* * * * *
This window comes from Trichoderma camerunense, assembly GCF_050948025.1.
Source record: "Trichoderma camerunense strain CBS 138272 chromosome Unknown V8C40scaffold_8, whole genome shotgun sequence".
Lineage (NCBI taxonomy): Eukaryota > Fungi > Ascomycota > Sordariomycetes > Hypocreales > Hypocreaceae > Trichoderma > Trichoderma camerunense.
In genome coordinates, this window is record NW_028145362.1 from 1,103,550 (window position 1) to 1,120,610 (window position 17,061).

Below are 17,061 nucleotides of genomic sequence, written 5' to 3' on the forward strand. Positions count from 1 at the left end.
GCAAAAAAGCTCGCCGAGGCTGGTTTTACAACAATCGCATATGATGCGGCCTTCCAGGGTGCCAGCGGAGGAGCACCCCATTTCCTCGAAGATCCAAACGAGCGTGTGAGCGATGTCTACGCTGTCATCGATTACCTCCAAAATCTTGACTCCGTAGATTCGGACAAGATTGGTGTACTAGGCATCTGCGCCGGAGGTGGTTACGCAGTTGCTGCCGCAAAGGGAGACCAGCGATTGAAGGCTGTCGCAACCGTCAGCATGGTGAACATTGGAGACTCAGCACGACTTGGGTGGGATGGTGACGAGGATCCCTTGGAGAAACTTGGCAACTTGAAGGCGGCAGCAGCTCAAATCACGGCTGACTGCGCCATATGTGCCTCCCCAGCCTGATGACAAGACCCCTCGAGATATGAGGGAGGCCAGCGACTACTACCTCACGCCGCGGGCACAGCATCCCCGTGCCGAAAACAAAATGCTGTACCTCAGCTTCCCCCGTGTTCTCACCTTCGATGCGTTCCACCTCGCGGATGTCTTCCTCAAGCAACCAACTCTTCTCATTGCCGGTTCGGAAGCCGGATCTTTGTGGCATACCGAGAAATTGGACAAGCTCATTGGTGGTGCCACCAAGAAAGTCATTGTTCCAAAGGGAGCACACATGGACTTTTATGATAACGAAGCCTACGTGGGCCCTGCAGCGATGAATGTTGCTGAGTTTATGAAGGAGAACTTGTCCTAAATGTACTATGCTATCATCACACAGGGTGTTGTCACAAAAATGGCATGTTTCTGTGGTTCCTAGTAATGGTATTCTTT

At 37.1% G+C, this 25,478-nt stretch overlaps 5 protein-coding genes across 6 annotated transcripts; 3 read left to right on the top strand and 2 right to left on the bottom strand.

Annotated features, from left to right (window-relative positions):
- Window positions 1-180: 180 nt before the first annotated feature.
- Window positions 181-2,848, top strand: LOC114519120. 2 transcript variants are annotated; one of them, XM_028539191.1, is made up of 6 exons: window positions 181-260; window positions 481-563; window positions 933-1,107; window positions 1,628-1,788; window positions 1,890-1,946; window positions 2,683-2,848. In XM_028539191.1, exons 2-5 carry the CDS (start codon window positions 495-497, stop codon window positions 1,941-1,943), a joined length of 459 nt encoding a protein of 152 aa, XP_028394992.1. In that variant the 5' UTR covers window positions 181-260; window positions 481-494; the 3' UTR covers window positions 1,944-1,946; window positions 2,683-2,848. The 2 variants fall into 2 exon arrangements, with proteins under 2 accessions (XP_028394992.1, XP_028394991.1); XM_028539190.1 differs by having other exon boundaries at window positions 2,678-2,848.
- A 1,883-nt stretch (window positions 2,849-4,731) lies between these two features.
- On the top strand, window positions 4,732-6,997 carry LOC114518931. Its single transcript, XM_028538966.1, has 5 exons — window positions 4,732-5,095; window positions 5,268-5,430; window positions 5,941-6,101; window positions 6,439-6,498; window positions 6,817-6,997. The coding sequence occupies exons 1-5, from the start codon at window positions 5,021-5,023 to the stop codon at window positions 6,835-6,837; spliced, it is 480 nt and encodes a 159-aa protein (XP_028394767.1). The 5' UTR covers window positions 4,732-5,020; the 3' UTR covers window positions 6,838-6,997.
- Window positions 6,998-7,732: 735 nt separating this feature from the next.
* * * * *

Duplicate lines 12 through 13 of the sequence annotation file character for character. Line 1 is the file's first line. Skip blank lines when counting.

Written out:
- On the top strand, window positions 4,732-6,997 carry LOC114518931. Its single transcript, XM_028538966.1, has 5 exons — window positions 4,732-5,095; window positions 5,268-5,430; window positions 5,941-6,101; window positions 6,439-6,498; window positions 6,817-6,997. The coding sequence occupies exons 1-5, from the start codon at window positions 5,021-5,023 to the stop codon at window positions 6,835-6,837; spliced, it is 480 nt and encodes a 159-aa protein (XP_028394767.1). The 5' UTR covers window positions 4,732-5,020; the 3' UTR covers window positions 6,838-6,997.
- Window positions 6,998-7,732: 735 nt separating this feature from the next.